Explained by Roger P. Ashley
On the choice of deposit models
Central Oregon and northeastern California, including the east side of the Cascade Range and the northwestern part of the Basin and Range province, are dominated by volcanic rocks of Tertiary and Quaternary age. The magmatism that produced these extensive volcanic sequences could generate ore-depositing hydrothermal systems, and the region contains many structures that could be sites for resulting epithermal ores, including through-going fracture systems, major normal faults, and fractures related to local doming (Rytuba, 1988; 1989). Several small districts with Comstock-type epithermal gold-silver deposits are present in the tract in Oregon.
Geophysical and isotopic data indicate that pre-Tertiary basement rocks exist beneath the area, with the possible exception of the northwest corner (Couch and Riddihough, 1989; Church and others, 1986) suggesting that this volcanic terrane is favorable for Comstock-type deposits rather than Sado-type deposits (Mosier and others, 1986a, b).
On the delineation of permissive tracts
Calc-alkaline volcanic rocks of the Cascade volcanic arc, mainly late Miocene to Quaternary in age, occupy the western part of the tract (Sherrod and Smith, 1989; Walker and MacLeod, 1991; Jennings, 1977). The tract includes calc-alkaline rocks of the Eocene and Oligocene(?) Clarno Formation in north-central Oregon (Walker and MacLeod, 1991). South-central Oregon and northeastern California have back-arc Cascades andesites, and basalts and rhyolites of the bimodal suite of the Basin and Range Province (Walker and MacLeod, 1991; Jennings, 1977). High-level intrusions are locally associated with all volcanic sequences. All volcanic rocks in the tract are considered permissive for Comstock-type deposits.
In Oregon and northernmost California the west side of the tract is the boundary between Oligocene and Miocene rocks of the western Cascades and predominantly Quaternary volcanic rocks of the high Cascades. Ridge-capping flows of late Miocene and Pliocene age are included in the tract. In most of northern California, the tract includes both Tertiary and Quaternary rocks of the Cascades; here the west side of the tract is the boundary between Tertiary rocks and pre-Tertiary rocks of the Klamath Mountains province.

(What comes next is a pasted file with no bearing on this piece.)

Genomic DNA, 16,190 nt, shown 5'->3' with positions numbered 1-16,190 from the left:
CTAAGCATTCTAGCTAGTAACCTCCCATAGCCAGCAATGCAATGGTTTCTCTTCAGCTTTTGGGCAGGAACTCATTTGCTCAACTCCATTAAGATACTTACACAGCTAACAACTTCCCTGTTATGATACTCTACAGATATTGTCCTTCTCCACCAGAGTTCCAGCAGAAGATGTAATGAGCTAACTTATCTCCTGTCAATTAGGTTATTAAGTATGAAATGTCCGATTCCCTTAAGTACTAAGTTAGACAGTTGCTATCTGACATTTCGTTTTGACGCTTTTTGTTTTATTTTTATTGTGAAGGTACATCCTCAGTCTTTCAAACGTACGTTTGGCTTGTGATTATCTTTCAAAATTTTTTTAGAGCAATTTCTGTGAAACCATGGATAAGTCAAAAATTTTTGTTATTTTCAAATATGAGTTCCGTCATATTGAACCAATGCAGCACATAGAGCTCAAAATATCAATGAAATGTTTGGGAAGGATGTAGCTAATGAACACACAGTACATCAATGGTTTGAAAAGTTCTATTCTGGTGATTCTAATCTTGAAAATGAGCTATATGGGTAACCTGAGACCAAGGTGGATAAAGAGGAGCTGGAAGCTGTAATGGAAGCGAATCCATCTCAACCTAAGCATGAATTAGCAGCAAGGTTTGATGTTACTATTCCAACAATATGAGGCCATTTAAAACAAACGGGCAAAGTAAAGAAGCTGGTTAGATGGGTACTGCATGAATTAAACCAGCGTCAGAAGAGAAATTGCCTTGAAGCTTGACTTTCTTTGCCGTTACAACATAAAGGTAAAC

East of this tract is an area recognized in a mineral resource assessment of the Malheur-Jordan BLM Resource Area(work in progress) as favorable for epithermal precious metal deposits (Tract PC21). The location of the boundary with the latter tract, in which hot-spring Au-Ag occurrences are relatively common, is somewhat arbitrary. The southeast edge of the tract, which closely follows the Oregon-Nevada and California-Nevada borders, is the boundary of the Great Basin region, which has abundant epithermal precious metal occurrences. The eastern and southeastern boundaries do not represent a geologic discontinuity or a distinct change in geologic features.
In north-central Oregon, the boundary is drawn where flows of the Columbia River Basalt Group cover the Cascade rocks to a depth of approximately 1 km. An isolated area of rocks of the Columbia River Basalt Group near the northeast corner of the tract is also excluded because it is underlain by pre-Tertiary rocks; favorable volcanic rocks of the Basin and Range bimodal suite and the Clarno Formation are missing. Areas covered with more than 1 km of Quaternary alluvium in the Goose Lake, Summer Lake, and Klamath grabens are also excluded.
Important examples of this type of deposit